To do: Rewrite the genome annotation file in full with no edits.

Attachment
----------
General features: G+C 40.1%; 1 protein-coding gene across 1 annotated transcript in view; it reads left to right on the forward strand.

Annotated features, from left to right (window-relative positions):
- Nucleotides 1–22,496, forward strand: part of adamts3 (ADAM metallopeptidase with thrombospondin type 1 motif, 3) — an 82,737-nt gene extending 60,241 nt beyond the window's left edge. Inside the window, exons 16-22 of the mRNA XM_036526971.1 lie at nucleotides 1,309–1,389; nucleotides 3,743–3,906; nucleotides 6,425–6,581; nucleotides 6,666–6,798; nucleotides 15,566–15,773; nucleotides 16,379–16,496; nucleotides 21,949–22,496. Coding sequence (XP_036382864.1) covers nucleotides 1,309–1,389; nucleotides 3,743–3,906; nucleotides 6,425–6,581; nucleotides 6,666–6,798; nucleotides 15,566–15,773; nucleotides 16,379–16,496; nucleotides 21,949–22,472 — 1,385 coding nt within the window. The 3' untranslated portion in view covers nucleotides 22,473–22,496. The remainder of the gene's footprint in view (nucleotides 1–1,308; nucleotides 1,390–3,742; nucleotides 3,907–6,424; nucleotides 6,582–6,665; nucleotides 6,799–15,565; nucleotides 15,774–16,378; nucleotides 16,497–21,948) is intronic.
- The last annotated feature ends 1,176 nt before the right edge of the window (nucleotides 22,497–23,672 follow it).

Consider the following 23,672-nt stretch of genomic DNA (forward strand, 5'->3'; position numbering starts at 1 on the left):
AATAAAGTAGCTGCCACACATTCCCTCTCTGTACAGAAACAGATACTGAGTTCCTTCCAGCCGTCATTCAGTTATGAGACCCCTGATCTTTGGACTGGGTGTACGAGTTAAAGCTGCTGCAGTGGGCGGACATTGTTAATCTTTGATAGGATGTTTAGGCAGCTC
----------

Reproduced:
General features: G+C 40.1%; 1 protein-coding gene across 1 annotated transcript in view; it reads left to right on the forward strand.

Annotated features, from left to right (window-relative positions):
- Nucleotides 1–22,496, forward strand: part of adamts3 (ADAM metallopeptidase with thrombospondin type 1 motif, 3) — an 82,737-nt gene extending 60,241 nt beyond the window's left edge. Inside the window, exons 16-22 of the mRNA XM_036526971.1 lie at nucleotides 1,309–1,389; nucleotides 3,743–3,906; nucleotides 6,425–6,581; nucleotides 6,666–6,798; nucleotides 15,566–15,773; nucleotides 16,379–16,496; nucleotides 21,949–22,496. Coding sequence (XP_036382864.1) covers nucleotides 1,309–1,389; nucleotides 3,743–3,906; nucleotides 6,425–6,581; nucleotides 6,666–6,798; nucleotides 15,566–15,773; nucleotides 16,379–16,496; nucleotides 21,949–22,472 — 1,385 coding nt within the window. The 3' untranslated portion in view covers nucleotides 22,473–22,496. The remainder of the gene's footprint in view (nucleotides 1–1,308; nucleotides 1,390–3,742; nucleotides 3,907–6,424; nucleotides 6,582–6,665; nucleotides 6,799–15,565; nucleotides 15,774–16,378; nucleotides 16,497–21,948) is intronic.
- The last annotated feature ends 1,176 nt before the right edge of the window (nucleotides 22,497–23,672 follow it).

Consider the following 23,672-nt stretch of genomic DNA (forward strand, 5'->3'; position numbering starts at 1 on the left):
AATAAAGTAGCTGCCACACATTCCCTCTCTGTACAGAAACAGATACTGAGTTCCTTCCAGCCGTCATTCAGTTATGAGACCCCTGATCTTTGGACTGGGTGTACGAGTTAAAGCTGCTGCAGTGGGCGGACATTGTTAATCTTTGATAGGATGTTTAGGCAGCTC